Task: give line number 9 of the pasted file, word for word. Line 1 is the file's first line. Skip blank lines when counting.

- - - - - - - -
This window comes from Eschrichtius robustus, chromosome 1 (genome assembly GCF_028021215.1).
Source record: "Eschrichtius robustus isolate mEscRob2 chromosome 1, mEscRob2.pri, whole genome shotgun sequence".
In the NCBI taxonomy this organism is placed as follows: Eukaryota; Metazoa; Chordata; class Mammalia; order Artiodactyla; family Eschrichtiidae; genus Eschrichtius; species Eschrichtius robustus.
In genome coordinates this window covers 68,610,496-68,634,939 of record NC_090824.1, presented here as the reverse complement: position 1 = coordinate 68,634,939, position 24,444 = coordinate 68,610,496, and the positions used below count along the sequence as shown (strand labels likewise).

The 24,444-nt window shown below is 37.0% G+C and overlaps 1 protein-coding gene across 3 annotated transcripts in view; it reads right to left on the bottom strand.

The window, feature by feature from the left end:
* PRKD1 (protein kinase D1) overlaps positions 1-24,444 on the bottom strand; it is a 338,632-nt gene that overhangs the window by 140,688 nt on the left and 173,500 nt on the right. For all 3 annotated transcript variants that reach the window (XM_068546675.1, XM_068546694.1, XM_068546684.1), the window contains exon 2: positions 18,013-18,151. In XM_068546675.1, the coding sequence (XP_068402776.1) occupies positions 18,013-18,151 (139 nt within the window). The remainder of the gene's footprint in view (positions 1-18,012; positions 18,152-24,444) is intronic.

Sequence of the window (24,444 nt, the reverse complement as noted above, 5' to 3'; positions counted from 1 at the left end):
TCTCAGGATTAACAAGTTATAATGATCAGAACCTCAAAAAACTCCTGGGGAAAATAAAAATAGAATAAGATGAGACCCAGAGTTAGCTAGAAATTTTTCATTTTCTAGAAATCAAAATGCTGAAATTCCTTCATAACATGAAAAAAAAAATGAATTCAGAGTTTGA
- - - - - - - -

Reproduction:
TCTCAGGATTAACAAGTTATAATGATCAGAACCTCAAAAAACTCCTGGGGAAAATAAAAATAGAATAAGATGAGACCCAGAGTTAGCTAGAAATTTTTCATTTTCTAGAAATCAAAATGCTGAAATTCCTTCATAACATGAAAAAAAAAATGAATTCAGAGTTTGA